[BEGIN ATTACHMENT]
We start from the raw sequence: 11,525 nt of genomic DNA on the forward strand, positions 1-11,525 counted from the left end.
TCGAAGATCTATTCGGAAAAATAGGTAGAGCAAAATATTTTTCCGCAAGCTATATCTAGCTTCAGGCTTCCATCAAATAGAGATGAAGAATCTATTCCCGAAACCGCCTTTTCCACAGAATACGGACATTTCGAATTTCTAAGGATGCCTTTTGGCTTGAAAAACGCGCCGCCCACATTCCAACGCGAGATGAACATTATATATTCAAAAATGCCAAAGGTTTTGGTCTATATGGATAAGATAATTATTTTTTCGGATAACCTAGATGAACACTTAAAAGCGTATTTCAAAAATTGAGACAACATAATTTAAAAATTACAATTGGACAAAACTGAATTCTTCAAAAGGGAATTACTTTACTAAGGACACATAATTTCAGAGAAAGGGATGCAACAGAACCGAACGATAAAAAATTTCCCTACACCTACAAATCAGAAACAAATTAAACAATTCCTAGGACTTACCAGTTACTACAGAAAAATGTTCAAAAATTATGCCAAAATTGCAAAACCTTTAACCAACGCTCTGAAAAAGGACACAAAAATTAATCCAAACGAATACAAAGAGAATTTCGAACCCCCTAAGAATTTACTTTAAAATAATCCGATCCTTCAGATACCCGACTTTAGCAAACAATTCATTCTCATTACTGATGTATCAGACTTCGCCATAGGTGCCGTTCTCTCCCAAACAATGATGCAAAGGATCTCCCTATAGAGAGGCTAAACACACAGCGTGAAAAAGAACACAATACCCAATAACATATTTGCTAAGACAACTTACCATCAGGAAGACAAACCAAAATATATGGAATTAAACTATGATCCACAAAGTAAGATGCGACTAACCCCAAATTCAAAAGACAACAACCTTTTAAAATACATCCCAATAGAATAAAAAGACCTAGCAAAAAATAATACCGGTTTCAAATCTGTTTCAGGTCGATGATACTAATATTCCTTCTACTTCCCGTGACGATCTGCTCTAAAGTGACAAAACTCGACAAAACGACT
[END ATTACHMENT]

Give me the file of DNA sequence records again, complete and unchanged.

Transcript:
We start from the raw sequence: 11,525 nt of genomic DNA on the forward strand, positions 1-11,525 counted from the left end.
TCGAAGATCTATTCGGAAAAATAGGTAGAGCAAAATATTTTTCCGCAAGCTATATCTAGCTTCAGGCTTCCATCAAATAGAGATGAAGAATCTATTCCCGAAACCGCCTTTTCCACAGAATACGGACATTTCGAATTTCTAAGGATGCCTTTTGGCTTGAAAAACGCGCCGCCCACATTCCAACGCGAGATGAACATTATATATTCAAAAATGCCAAAGGTTTTGGTCTATATGGATAAGATAATTATTTTTTCGGATAACCTAGATGAACACTTAAAAGCGTATTTCAAAAATTGAGACAACATAATTTAAAAATTACAATTGGACAAAACTGAATTCTTCAAAAGGGAATTACTTTACTAAGGACACATAATTTCAGAGAAAGGGATGCAACAGAACCGAACGATAAAAAATTTCCCTACACCTACAAATCAGAAACAAATTAAACAATTCCTAGGACTTACCAGTTACTACAGAAAAATGTTCAAAAATTATGCCAAAATTGCAAAACCTTTAACCAACGCTCTGAAAAAGGACACAAAAATTAATCCAAACGAATACAAAGAGAATTTCGAACCCCCTAAGAATTTACTTTAAAATAATCCGATCCTTCAGATACCCGACTTTAGCAAACAATTCATTCTCATTACTGATGTATCAGACTTCGCCATAGGTGCCGTTCTCTCCCAAACAATGATGCAAAGGATCTCCCTATAGAGAGGCTAAACACACAGCGTGAAAAAGAACACAATACCCAATAACATATTTGCTAAGACAACTTACCATCAGGAAGACAAACCAAAATATATGGAATTAAACTATGATCCACAAAGTAAGATGCGACTAACCCCAAATTCAAAAGACAACAACCTTTTAAAATACATCCCAATAGAATAAAAAGACCTAGCAAAAAATAATACCGGTTTCAAATCTGTTTCAGGTCGATGATACTAATATTCCTTCTACTTCCCGTGACGATCTGCTCTAAAGTGACAAAACTCGACAAAACGACT